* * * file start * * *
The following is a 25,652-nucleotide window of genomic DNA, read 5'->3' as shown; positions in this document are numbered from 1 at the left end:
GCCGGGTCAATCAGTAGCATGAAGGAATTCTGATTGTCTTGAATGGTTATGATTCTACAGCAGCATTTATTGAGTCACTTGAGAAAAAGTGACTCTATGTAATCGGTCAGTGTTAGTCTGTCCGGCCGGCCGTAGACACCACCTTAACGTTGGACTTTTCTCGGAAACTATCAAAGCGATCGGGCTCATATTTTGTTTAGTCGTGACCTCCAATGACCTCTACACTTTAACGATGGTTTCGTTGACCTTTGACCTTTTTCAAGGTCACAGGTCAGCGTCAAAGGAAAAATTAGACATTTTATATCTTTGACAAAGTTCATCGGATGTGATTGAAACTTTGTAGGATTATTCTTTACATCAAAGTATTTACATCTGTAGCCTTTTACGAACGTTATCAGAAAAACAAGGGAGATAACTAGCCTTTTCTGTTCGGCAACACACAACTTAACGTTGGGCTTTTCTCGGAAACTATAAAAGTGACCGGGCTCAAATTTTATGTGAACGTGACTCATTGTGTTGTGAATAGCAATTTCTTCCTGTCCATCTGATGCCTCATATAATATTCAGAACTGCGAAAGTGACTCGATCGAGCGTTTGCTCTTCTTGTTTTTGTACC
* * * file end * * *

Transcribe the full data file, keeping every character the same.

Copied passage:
The following is a 25,652-nucleotide window of genomic DNA, read 5'->3' as shown; positions in this document are numbered from 1 at the left end:
GCCGGGTCAATCAGTAGCATGAAGGAATTCTGATTGTCTTGAATGGTTATGATTCTACAGCAGCATTTATTGAGTCACTTGAGAAAAAGTGACTCTATGTAATCGGTCAGTGTTAGTCTGTCCGGCCGGCCGTAGACACCACCTTAACGTTGGACTTTTCTCGGAAACTATCAAAGCGATCGGGCTCATATTTTGTTTAGTCGTGACCTCCAATGACCTCTACACTTTAACGATGGTTTCGTTGACCTTTGACCTTTTTCAAGGTCACAGGTCAGCGTCAAAGGAAAAATTAGACATTTTATATCTTTGACAAAGTTCATCGGATGTGATTGAAACTTTGTAGGATTATTCTTTACATCAAAGTATTTACATCTGTAGCCTTTTACGAACGTTATCAGAAAAACAAGGGAGATAACTAGCCTTTTCTGTTCGGCAACACACAACTTAACGTTGGGCTTTTCTCGGAAACTATAAAAGTGACCGGGCTCAAATTTTATGTGAACGTGACTCATTGTGTTGTGAATAGCAATTTCTTCCTGTCCATCTGATGCCTCATATAATATTCAGAACTGCGAAAGTGACTCGATCGAGCGTTTGCTCTTCTTGTTTTTGTACC